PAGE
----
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Mark Bradley: The pennant-winning Braves and a magical Saturday night

Mark Bradley, The Atlanta Journal-Constitution on

Published in Baseball

In the moment he gained admittance to the club of World Series managers, Brian Snitker — a baseball lifer who’s 66 and who assumed he’d seen everything — wasn’t quite sure what to do. He didn’t jump for joy. He’d didn’t do the Jim-Valvano-in-Albuquerque-thing and run around looking for somebody to hug. In that moment, he didn’t do much of anything except think back.

“I honestly just sat in my chair,” he said, speaking early Sunday after one of the greatest Saturday nights the Atlanta Braves have ever known. “The guys (his coaches) kind of swamped me. I was just hoping, honestly, that I could hold it together. A lot comes at you after all the years, everything you go through. And now, to be able to experience this, it’s really something really cool.”

He thought of Ronnie, his wife. “Everything that she (went through.) She’s been real emotional through a lot of this, and rightly so. She’s the one who dragged our kids all over the Southeast, and I would leave in February and come home in September and she would hold a job and (run the kids to) cheerleading and baseball and all that. It was a lot of that stuff — the kids setting up a pro shop in Myrtle Beach (where he was managing the minor-league Pelicans) and my daughter getting on a char and singing ‘Root, root, root for my daddy’s team’ at the seventh inning stretch.”

He thought of his son, whom he’ll be seeing soon, Troy Snitker being the hitting coach for the Houston Astros, the Braves’ opponent in the 2021 World Series. “It’s like the Snitkers are going to have a World Series trophy in their house,” Brian Snitker said. “I don’t know who’s going to own it, but we’re going to have one. That’s a pretty cool thing, too.”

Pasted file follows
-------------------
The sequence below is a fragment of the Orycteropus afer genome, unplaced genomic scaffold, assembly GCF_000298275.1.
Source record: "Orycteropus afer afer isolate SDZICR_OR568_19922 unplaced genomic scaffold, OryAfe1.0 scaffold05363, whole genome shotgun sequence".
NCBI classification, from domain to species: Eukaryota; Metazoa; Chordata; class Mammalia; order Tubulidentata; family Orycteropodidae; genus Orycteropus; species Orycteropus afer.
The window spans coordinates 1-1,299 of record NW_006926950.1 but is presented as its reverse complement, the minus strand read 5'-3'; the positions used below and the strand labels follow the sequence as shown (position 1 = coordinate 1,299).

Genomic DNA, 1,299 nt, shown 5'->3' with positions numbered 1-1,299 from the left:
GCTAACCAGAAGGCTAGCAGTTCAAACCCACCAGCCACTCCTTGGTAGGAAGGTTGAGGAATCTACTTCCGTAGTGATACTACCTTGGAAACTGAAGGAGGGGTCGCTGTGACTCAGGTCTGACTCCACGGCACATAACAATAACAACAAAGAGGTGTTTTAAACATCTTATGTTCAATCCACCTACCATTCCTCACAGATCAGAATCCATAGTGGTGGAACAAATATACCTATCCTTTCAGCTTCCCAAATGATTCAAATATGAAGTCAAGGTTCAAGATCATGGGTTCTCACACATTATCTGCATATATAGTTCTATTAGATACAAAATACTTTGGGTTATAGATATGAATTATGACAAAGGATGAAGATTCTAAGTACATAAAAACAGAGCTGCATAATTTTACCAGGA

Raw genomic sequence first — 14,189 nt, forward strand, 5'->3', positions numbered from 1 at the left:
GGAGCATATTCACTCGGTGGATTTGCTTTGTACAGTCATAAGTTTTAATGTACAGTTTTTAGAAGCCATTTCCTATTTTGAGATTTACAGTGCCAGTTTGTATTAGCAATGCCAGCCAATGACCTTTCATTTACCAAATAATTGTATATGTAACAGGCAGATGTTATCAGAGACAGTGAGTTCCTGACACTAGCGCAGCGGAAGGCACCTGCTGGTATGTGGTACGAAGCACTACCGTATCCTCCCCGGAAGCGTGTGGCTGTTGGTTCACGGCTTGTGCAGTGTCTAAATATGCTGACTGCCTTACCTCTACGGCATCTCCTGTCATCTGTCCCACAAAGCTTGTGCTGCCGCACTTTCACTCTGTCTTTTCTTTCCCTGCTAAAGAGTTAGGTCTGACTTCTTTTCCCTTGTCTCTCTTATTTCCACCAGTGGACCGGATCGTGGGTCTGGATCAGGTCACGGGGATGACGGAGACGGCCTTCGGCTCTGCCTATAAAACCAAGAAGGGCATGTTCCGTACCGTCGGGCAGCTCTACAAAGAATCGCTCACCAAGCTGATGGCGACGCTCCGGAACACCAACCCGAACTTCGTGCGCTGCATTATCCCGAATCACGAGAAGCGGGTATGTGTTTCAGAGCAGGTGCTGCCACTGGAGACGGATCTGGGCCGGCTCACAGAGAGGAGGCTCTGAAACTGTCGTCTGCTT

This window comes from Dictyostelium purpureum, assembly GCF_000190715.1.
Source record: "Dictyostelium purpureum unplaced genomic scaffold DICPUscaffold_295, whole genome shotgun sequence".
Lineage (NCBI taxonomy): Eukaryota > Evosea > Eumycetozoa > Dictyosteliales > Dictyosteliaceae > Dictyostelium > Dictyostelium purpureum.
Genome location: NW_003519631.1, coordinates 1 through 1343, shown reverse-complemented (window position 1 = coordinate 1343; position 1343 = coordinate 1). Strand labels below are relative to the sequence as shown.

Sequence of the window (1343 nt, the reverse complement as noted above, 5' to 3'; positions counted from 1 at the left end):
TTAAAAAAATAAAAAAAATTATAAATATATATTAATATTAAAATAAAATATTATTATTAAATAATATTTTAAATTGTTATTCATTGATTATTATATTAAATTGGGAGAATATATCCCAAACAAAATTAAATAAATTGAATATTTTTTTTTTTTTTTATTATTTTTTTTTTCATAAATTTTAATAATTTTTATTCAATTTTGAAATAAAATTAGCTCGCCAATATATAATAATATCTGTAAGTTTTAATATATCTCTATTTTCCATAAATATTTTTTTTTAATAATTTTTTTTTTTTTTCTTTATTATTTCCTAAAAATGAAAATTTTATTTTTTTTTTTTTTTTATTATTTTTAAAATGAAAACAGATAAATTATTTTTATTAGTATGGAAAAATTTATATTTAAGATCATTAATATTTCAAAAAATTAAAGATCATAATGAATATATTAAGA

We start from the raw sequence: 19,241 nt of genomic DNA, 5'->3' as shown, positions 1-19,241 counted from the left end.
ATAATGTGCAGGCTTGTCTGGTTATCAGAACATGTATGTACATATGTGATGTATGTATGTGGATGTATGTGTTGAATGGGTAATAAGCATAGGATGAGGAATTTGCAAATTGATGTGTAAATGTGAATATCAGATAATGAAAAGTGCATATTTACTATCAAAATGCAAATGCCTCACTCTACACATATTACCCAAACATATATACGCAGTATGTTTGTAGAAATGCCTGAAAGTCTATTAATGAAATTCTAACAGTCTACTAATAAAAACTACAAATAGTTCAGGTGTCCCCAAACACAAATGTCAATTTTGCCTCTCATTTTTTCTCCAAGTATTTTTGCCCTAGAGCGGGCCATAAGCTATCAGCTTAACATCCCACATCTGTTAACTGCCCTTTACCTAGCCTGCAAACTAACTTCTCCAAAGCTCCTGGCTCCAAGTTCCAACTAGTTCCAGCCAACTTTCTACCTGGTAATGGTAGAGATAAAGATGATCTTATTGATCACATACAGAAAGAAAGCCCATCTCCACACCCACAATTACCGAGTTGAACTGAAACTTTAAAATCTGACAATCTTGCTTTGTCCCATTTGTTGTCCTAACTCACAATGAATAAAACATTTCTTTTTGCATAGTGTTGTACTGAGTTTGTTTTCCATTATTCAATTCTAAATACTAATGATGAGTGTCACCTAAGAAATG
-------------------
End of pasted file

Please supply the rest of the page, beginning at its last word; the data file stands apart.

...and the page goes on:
Also cool: Eddie Rosario, a Brave since July 30, was the MVP of the National League Championship Series. That’s something only one person in this world saw coming. “I always knew I could win a trophy like this,” he said, speaking through translator Franco Garcia even deeper into Sunday morning, “regardless of what anyone ever said or thought of me.”

Rosario shared the podium with Freddie Freeman, who made his Atlanta Braves debut in September 2010. “I think this might be the definition of pure joy,” Freeman said. “It really is. It hasn’t hit me at all. I don’t really know how to feel. Usually (after the final game) we’re sitting in our locker and just thinking about the whole season and getting ready for next year, and (this time) we finally did it.”

 

The Braves are Series-bound for the first time since 1999. The stars of that team, which outlasted the Mets in a six-game NLCS, were Chipper Jones, Andruw Jones, Kevin Millwood and the Hall of Fame triplets — John Smoltz, Greg Maddux and Tom Glavine. The MVP of the pennant-winning series was Eddie Perez, a career backup who was Maddux’s favorite catcher. Perez was playing every day because the estimable Javy Lopez, MVP of the 1996 NLCS against the Cardinals, tore his ACL in July. (The Braves won a lot in those days. They also won a lot of awards, some improbable.)

Midway through the summer, the 2021 Braves wouldn’t have been anyone’s choice as the team to break the 22-year drought. They were having trouble just breaking .500. Then general manager Alex Anthopoulos went out and bought a whole new outfield, and by September we were hooked on Joc Pederson’s pearls and Jorge Soler’s speed and power and the reality that Adam Duvall, serving a second stint as a Brave, was leading the National League in RBIs. There also was Rosario, of whom Dodgers manager Dave Roberts said: “We just couldn’t figure him out.”

Remember, this was a Braves’ team without Ronald Acuna, lost to an ACL tear in July. It’s now known as the team with Eddie Rosario, who was 14-for-25 against the Dodgers with three home runs, two doubles, a triple and six RBIs. His three-run homer in the fourth inning of Game 6 provided the series-winning runs. Walker Buehler kept throwing fastballs, both sinkers and cutters. Rosario kept fouling them off. Then he got a 94-mph cutter he didn’t foul off.

Said Roberts: “You can tell that (Rosario’s bat) was sped up. I don’t want to second-guess a sequence, but certainly there were different things we could have done. But we didn’t. (Rosario) was on the hard stuff, yeah.”

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